Tuesday, February 22, 2011

What Faith Means: Of Gods and Men

They lived in perfect harmony with their Muslim neighbors. Their mission was one of charity, conducted with tolerance, yet seven of their ranks were executed in 1996, either by Islamist guerillas (who claimed responsibility) or the Algerian army in an attempt to cover up a botched rescue attempt—opinions vary. Though a small group of French Trappist monks knew they were in harm’s way, they went about their final days just as they always did. Xavier Beauvois captures their faith and fellowship with genuine sensitivity while trying to finesse the worldly hatreds that ensnared them in his thinly fictionalized Of Gods and Men (trailer here), the 2010 Cannes Grand Prix winner, which opens in New York this Friday.

They do not reside in seclusion, but are actively engaged in their adopted community. The eight Trappists of Tibhirine do many good works, yet their daily existence is still comparatively quiet and meditative, filled with prayer and liturgical singing. Brother Luc runs the free clinic and distributes clothes to the needy. Brother Christian is a learned scholar of Islamic theology. Brother Christophe struggles with his faith, yet their provincial corner of Algeria is the only place he feels a sense of belonging.

Unfortunately, the world around them is far from peaceful. As French Christians, they are prime targets for the Armed Islamic Group of Algeria. Fearing their presence will attract trouble, the Algerian government wants them to evacuate. However, many of their neighbors want them to stay, believing only the monks’ presence has protected them from the atrocities reported throughout the countryside. The dilemma for the monks is obvious, what course of action is most consistent with their mission and the tenets of their faith?

Working closely with monastic advisor Henry Quinson and choirmaster Fran├žois Polgar, Beauvois renders their not-so cloistered life with respect and scrupulous attention to accuracy. The issues of faith the monks grapple with are serious, not just because of their obvious life-and-death implications. Indeed, Beauvois and co-screenwriter Etienne Comar offer the most insightful and compelling depiction of Christian monasticism seen on-screen since Into Great Silence, a film Men somewhat resembles in tone, despite the former being a documentary about Carthusians.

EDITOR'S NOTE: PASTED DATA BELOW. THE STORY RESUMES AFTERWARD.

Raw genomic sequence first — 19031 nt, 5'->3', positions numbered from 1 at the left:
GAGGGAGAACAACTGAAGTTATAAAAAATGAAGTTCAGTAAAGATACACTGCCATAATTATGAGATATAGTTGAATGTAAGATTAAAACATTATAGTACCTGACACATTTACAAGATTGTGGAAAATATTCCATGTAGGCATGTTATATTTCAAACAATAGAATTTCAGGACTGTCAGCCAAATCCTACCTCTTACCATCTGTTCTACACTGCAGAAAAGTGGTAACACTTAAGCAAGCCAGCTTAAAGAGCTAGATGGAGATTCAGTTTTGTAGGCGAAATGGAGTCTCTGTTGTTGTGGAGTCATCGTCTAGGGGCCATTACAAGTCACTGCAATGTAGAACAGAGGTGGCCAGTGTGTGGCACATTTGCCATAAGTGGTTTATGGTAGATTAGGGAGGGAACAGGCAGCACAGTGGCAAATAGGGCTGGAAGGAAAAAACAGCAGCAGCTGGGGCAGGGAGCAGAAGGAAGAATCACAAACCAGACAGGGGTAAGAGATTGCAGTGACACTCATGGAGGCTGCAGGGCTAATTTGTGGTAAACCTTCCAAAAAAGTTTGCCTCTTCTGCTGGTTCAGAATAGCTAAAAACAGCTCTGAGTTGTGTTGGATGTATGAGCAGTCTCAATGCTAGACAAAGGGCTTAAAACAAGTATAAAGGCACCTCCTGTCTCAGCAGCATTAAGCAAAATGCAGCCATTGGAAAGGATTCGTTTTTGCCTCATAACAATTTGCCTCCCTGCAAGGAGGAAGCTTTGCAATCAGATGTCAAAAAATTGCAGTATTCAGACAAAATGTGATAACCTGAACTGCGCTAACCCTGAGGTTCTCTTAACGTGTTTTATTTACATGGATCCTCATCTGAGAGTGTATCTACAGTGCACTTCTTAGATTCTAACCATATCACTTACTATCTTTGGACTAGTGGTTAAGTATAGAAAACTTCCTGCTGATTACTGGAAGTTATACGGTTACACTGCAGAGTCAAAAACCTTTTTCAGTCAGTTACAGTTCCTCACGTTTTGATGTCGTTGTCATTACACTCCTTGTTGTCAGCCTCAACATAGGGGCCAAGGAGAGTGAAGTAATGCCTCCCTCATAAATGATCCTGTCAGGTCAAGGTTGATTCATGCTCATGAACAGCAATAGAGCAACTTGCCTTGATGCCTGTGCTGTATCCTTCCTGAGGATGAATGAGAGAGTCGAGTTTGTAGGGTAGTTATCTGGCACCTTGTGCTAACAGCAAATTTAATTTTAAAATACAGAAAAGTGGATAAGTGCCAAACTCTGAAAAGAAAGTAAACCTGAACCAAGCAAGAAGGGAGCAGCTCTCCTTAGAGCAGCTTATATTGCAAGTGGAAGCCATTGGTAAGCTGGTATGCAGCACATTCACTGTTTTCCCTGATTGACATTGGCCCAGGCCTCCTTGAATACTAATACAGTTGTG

As befitting men of God, the monks forgive their captors (and likely executioners). It is their final act of Christian charity, explicitly elucidated in the concluding narration of Brother Christian’s journal. However, Beauvois’ constant pleas to distinguish Islam from Islamists run the risk of protesting too much. Frankly, he somewhat undercuts the feelings humanist empathy and solidarity inspired by his graceful portrayal of the Trappists by fetishizing their murder as an act of martyrdom on behalf of their Muslim murderers. As not just men of the cloth, but as those trespassed against, it is their place and perhaps their highest calling to forgive. That right is not ours to exercise.

Despite the agenda ultimately appended to Men, it is a finely crafted film. Caroline Champetier’s warm lens finds the weathered beauty in the Algerian land and its people. Beauvois’ use of both silence and Polgar’s arresting chorale music is equally adept. Yet, it is the dignity and intelligence the cast invests in the monks that are redemptive above and beyond any pat message tacked onto their tragic story. Truly, the eight principles give career performances, but veteran French character actor Michael Lonsdale is a geunine standout as Brother Luc, while Lambert Wilson effectively centers the film as wise Brother Christian.

These are men, albeit of God, but men none-the-less, rather than symbols. The greatest aspect of Men is its success delineating the monks as characters and conveying the distinct ways Christian faith manifests through their callings. Though it requires time to contemplate and digest, in the final analysis Men is a quietly moving film of considerable substance. It opens this Friday (2/25) in New York at the Landmark Sunshine.